[Show abstract] [Hide abstract] ABSTRACT: Major depression and eating disorders (EDs) are highly co-morbid and may share liability. Impaired emotion regulation may represent a common etiological or maintaining mechanism. Research has demonstrated that depressed individuals and individuals with EDs exhibit impaired emotion regulation, with these impairments being associated with changes in brain structure and function. The goal of this review was to evaluate findings from neuroimaging studies of depression and EDs to determine whether there are overlapping alterations in the brain regions known to be involved in emotion regulation, evidence of which would aid in the diagnosis and treatment of these conditions. Our review of the literature suggests that depression and EDs exhibit common structural and functional alterations in brain regions involved in emotion regulation, including the amygdala, ventral striatum and nucleus accumbens, anterior cingulate cortex, insula, and dorsolateral prefrontal cortex. We present preliminary support for a shared etiological mechanism. Future studies should consider manipulating emotion regulation in a sample of individuals with depression and EDs to better characterize abnormalities in these brain circuits.
    Article · Jul 2016
    • "GM changes in the hypothalamus (Boghi et al., 2011) and the right frontal and temporal cortical structures (Brooks et al., 2011; Amianto et al., 2013); GM changes in the cingulum correlated with lowest lifetime BMI (Muhlau et al., 2007). Still, other studies did not find any correlations of GM changes with BMI (Joos et al., 2010; Fonville et al., 2013). The amount of weight loss prior to admission was associated with global GM loss in one small study (Bomba et al., 2013). "
    [Show abstract] [Hide abstract] ABSTRACT: Acute anorexia nervosa (AN) is associated with marked brain volume loss potentially leading to neuropsychological deficits. However, the mechanisms leading to this brain volume loss and its influencing factors are poorly understood and the clinical relevance of these brain alterations for the outcome of these AN-patients is yet unknown. Brain volumes of 56 female adolescent AN inpatients and 50 healthy controls (HCs) were measured using MRI scans. Multiple linear regression analyses were used to determine the impact of body weight at admission, prior weight loss, age of onset and illness duration on volume loss at admission and to analyse the association of brain volume reduction with body weight at a 1-year follow-up (N = 25). Cortical and subcortical grey matter (GM) and cortical white matter (WM) but not cerebellar GM or WM were associated with low weight at admission. Amount of weight loss, age of onset and illness duration did not independently correlate with any volume changes. Prediction of age-adjusted standardized body mass index (BMI-SDS) at 1-year follow-up could be significantly improved from 34% of variance explained by age and BMI-SDS at admission to 47.5-53% after adding cortical WM, cerebellar GM or WM at time of admission. Whereas cortical GM changes appear to be an unspecific reflection of current body weight ("state marker"), cortical WM and cerebellar volume losses seem to indicate a longer-term risk (trait or "scar" of the illness), which appear to be important for the prediction of weight rehabilitation and long-term outcome. Copyright © 2015 Elsevier Ltd. All rights reserved.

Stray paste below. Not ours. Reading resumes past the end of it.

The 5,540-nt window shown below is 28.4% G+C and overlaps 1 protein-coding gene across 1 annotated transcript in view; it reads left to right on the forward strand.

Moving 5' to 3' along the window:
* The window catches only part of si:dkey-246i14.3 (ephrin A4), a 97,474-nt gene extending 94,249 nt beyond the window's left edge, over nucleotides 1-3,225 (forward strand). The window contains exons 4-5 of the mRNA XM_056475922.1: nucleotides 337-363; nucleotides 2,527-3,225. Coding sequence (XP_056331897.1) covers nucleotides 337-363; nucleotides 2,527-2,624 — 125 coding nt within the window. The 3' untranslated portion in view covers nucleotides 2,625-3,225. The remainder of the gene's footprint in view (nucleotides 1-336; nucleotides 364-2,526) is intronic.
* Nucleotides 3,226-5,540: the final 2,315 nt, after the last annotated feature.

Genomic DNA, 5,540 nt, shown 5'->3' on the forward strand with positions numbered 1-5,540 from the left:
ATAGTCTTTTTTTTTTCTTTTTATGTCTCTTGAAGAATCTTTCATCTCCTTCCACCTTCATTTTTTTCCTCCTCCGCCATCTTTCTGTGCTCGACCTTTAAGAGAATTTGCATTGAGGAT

Article · Sep 2015